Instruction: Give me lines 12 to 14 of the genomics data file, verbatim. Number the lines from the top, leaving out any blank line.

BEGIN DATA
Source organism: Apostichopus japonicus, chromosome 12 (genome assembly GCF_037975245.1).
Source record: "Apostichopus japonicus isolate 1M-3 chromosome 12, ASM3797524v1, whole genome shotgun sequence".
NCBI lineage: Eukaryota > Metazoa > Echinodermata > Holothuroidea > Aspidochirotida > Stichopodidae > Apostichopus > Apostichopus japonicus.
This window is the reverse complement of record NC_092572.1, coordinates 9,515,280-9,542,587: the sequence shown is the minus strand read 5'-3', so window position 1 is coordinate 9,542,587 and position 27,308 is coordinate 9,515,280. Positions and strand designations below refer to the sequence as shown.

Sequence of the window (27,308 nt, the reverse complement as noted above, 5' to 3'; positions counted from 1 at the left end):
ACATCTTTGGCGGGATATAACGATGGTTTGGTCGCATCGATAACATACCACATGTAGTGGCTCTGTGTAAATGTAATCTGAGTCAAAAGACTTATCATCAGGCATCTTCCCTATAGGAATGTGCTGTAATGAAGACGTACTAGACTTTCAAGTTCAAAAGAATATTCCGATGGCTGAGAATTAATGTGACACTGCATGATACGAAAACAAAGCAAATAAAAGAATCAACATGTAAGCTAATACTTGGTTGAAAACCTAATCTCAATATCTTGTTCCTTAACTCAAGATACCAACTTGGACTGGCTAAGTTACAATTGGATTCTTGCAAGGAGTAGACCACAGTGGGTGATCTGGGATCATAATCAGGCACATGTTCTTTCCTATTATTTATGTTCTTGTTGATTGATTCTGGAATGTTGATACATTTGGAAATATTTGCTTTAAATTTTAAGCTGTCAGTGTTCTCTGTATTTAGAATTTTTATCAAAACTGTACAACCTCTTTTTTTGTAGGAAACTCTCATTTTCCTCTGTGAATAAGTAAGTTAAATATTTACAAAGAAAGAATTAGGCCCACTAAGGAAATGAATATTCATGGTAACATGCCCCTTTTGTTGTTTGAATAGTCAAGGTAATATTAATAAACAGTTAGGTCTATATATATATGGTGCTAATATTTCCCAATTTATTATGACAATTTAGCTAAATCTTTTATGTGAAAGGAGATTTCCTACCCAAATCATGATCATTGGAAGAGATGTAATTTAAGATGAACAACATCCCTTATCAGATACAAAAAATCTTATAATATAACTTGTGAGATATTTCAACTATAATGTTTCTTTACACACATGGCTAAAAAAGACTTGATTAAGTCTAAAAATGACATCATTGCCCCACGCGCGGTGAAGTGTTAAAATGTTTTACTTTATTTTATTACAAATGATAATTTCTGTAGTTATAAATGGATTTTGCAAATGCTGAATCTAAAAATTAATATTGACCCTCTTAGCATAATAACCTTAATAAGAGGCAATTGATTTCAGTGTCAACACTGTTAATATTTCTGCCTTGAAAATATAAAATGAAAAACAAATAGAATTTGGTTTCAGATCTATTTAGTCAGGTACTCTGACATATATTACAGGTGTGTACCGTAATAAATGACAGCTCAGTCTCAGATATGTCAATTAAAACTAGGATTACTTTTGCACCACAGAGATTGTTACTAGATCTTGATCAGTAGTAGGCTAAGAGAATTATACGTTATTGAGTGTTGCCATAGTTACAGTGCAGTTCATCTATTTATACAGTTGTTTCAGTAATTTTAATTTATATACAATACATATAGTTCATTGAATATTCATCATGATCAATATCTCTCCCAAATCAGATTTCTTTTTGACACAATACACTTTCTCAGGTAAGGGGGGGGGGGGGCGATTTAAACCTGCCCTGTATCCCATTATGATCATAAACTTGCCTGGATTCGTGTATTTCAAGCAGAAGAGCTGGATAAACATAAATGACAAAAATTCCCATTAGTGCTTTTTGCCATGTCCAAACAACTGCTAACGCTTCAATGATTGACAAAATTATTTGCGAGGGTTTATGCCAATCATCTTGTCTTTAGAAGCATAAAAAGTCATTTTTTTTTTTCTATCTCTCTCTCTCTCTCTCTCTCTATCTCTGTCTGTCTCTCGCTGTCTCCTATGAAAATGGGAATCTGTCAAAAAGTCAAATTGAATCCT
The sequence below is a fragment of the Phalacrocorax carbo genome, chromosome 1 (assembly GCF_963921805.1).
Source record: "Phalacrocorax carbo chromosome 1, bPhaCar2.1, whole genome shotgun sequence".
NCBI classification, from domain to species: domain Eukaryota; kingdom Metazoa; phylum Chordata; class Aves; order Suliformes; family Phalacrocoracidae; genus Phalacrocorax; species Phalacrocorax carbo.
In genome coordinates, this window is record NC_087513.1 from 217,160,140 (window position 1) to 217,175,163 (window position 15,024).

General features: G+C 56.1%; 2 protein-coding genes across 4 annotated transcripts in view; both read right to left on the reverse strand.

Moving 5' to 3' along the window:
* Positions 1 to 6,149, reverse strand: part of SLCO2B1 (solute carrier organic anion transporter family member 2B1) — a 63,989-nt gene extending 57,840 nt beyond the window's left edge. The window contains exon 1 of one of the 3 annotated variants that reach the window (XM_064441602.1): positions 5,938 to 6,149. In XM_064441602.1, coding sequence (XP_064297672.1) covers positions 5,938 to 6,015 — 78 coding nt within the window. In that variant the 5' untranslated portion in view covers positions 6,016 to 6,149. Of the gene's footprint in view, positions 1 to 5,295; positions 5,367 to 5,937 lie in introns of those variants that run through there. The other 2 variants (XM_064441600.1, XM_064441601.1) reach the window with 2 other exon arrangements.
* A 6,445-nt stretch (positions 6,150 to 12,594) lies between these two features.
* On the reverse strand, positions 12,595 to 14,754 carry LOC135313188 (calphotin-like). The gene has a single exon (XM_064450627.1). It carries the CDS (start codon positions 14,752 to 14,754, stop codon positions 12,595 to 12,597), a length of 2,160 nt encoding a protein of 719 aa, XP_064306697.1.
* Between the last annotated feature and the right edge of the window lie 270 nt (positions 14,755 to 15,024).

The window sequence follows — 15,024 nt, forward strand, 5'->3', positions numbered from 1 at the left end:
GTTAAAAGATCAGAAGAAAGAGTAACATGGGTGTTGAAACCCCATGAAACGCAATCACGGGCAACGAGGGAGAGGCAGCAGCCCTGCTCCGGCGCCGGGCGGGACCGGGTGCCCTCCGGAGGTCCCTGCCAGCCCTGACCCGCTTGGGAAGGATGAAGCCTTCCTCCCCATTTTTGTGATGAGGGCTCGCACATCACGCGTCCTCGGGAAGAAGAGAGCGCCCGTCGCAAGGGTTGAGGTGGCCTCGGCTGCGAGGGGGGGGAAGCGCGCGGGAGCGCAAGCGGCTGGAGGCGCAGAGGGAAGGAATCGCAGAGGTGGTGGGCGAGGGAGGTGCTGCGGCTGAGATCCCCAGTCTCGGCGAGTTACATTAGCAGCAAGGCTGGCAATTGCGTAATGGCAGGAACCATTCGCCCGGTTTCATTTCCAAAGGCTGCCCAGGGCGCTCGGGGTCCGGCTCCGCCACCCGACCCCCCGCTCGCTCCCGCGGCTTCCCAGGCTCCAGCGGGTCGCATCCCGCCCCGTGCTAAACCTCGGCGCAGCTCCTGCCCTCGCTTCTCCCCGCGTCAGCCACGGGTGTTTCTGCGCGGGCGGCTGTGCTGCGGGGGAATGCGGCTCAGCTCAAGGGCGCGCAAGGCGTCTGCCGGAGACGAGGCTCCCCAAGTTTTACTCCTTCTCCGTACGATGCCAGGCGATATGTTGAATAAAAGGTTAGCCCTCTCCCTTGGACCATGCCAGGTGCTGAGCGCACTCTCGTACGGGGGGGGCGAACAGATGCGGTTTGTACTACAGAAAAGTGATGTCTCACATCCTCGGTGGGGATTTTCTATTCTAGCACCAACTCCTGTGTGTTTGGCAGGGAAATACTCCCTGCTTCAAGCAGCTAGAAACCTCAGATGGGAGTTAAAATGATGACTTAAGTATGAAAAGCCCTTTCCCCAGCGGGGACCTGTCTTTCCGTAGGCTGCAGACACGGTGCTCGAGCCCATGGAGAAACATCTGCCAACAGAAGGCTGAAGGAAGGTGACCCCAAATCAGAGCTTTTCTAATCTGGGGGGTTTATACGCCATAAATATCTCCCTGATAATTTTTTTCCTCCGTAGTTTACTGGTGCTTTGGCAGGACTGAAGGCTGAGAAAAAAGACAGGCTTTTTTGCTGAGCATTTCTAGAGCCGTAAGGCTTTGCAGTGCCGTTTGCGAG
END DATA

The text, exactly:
Moving 5' to 3' along the window:
* Positions 1 to 6,149, reverse strand: part of SLCO2B1 (solute carrier organic anion transporter family member 2B1) — a 63,989-nt gene extending 57,840 nt beyond the window's left edge. The window contains exon 1 of one of the 3 annotated variants that reach the window (XM_064441602.1): positions 5,938 to 6,149. In XM_064441602.1, coding sequence (XP_064297672.1) covers positions 5,938 to 6,015 — 78 coding nt within the window. In that variant the 5' untranslated portion in view covers positions 6,016 to 6,149. Of the gene's footprint in view, positions 1 to 5,295; positions 5,367 to 5,937 lie in introns of those variants that run through there. The other 2 variants (XM_064441600.1, XM_064441601.1) reach the window with 2 other exon arrangements.
* A 6,445-nt stretch (positions 6,150 to 12,594) lies between these two features.